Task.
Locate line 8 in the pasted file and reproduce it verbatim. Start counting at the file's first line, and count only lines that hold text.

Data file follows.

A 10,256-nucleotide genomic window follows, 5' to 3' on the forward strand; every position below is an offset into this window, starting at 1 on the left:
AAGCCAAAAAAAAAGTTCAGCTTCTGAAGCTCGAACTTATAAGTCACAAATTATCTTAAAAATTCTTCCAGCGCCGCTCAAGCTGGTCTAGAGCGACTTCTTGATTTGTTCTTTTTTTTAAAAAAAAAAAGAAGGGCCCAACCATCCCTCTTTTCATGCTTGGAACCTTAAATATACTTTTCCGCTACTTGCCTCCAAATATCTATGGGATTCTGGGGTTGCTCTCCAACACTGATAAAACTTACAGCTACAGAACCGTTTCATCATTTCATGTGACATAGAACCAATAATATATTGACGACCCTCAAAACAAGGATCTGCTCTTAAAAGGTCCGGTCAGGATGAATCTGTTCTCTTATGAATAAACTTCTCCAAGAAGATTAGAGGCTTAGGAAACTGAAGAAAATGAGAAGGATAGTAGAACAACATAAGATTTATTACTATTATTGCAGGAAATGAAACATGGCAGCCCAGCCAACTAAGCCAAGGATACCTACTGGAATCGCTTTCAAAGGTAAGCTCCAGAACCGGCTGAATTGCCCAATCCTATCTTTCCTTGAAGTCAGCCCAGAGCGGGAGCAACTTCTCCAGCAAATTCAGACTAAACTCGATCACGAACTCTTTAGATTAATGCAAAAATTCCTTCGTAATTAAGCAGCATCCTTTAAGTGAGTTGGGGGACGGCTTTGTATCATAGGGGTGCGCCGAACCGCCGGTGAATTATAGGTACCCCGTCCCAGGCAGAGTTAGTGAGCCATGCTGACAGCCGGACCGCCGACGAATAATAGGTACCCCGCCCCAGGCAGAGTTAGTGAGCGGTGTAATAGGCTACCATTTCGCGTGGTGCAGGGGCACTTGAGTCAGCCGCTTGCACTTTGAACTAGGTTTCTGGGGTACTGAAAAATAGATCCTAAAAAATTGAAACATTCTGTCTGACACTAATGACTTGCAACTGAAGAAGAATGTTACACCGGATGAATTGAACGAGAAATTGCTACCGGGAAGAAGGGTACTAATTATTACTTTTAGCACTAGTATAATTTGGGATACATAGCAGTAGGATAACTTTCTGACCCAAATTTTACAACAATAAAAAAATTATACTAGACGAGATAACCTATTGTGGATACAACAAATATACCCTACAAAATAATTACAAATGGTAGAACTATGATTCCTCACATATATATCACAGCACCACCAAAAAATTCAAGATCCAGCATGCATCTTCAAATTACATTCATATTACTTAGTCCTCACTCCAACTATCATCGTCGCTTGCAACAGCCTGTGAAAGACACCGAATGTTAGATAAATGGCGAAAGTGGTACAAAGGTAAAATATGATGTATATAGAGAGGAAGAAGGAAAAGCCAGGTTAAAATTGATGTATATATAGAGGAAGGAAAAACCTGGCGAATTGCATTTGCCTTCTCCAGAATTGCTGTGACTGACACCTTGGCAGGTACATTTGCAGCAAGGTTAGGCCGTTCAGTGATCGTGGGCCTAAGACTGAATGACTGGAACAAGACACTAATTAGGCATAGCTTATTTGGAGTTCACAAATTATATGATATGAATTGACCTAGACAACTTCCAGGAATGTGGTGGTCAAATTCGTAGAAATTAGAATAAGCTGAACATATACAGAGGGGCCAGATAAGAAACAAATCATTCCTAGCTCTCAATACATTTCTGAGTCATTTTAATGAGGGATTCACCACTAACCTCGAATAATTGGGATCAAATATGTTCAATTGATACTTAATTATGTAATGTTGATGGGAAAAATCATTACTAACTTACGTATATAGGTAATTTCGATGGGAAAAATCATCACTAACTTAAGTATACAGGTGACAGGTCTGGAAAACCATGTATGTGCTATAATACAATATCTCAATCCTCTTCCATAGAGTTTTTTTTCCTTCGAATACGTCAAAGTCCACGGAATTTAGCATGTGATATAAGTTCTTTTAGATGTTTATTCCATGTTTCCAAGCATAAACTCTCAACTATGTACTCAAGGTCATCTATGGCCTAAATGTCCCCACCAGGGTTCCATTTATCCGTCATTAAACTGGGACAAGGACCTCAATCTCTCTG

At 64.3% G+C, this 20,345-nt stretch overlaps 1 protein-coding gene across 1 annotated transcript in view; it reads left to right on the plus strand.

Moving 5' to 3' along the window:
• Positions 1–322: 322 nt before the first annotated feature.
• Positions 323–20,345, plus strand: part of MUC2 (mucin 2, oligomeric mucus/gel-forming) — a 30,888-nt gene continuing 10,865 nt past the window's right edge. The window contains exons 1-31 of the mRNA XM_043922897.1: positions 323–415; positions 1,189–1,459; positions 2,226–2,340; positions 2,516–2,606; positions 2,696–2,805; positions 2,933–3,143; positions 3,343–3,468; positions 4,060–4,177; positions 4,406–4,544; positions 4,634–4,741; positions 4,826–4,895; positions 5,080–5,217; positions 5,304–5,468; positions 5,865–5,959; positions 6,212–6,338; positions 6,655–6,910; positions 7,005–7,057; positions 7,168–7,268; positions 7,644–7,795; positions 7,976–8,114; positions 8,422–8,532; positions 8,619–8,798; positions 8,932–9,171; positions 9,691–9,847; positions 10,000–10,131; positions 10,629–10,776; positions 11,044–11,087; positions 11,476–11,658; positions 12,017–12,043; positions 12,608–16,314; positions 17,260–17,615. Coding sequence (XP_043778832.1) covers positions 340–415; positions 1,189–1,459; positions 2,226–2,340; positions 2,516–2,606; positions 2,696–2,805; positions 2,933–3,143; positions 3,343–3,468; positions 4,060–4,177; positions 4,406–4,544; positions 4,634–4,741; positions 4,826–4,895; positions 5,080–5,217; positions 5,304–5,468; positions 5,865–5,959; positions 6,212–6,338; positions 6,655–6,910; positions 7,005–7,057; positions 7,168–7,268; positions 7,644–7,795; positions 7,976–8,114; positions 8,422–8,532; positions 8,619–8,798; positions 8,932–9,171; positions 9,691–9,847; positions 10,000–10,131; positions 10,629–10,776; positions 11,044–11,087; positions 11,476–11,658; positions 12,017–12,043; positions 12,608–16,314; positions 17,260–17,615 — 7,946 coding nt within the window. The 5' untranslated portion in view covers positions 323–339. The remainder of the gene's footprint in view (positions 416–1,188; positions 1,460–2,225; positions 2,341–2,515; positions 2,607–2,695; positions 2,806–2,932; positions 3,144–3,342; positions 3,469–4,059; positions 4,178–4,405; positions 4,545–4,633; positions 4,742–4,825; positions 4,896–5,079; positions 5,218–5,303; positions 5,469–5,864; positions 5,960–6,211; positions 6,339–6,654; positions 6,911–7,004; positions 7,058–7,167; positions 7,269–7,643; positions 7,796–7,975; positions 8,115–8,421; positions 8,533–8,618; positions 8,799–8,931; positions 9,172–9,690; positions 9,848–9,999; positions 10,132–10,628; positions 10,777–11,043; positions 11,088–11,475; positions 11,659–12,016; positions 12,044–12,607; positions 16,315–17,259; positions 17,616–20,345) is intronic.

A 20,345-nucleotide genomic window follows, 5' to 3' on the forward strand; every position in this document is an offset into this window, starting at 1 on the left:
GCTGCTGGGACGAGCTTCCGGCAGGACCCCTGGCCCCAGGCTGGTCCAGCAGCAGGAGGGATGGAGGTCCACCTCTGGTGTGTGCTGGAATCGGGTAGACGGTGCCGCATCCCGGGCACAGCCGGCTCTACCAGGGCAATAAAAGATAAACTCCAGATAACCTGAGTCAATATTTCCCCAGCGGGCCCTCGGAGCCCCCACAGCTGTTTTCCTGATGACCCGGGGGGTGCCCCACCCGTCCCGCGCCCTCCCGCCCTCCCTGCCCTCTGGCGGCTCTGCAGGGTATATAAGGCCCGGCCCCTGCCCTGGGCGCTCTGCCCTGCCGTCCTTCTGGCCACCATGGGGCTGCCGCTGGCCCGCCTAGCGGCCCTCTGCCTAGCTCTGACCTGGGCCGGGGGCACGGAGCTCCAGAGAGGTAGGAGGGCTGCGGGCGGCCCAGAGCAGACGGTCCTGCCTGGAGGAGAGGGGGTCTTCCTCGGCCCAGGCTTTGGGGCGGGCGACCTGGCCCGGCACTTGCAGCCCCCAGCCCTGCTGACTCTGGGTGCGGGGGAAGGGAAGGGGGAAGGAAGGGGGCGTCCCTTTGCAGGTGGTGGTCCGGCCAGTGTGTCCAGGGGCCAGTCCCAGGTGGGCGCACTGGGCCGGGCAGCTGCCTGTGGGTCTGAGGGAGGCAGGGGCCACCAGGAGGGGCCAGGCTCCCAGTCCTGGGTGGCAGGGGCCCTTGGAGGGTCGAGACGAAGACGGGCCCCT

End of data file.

GCTGCTGGGACGAGCTTCCGGCAGGACCCCTGGCCCCAGGCTGGTCCAGCAGCAGGAGGGATGGAGGTCCACCTCTGGTGTGTGCTGGAATCGGGTAGACGGTGCCGCATCCCGGGCACAGCCGGCTCTACCAGGGCAATAAAAGATAAACTCCAGATAACCTGAGTCAATATTTCCCCAGCGGGCCCTCGGAGCCCCCACAGCTGTTTTCCTGATGACCCGGGGGGTGCCCCACCCGTCCCGCGCCCTCCCGCCCTCCCTGCCCTCTGGCGGCTCTGCAGGGTATATAAGGCCCGGCCCCTGCCCTGGGCGCTCTGCCCTGCCGTCCTTCTGGCCACCATGGGGCTGCCGCTGGCCCGCCTAGCGGCCCTCTGCCTAGCTCTGACCTGGGCCGGGGGCACGGAGCTCCAGAGAGGTAGGAGGGCTGCGGGCGGCCCAGAGCAGACGGTCCTGCCTGGAGGAGAGGGGGTCTTCCTCGGCCCAGGCTTTGGGGCGGGCGACCTGGCCCGGCACTTGCAGCCCCCAGCCCTGCTGACTCTGGGTGCGGGGGAAGGGAAGGGGGAAGGAAGGGGGCGTCCCTTTGCAGGTGGTGGTCCGGCCAGTGTGTCCAGGGGCCAGTCCCAGGTGGGCGCACTGGGCCGGGCAGCTGCCTGTGGGTCTGAGGGAGGCAGGGGCCACCAGGAGGGGCCAGGCTCCCAGTCCTGGGTGGCAGGGGCCCTTGGAGGGTCGAGACGAAGACGGGCCCCT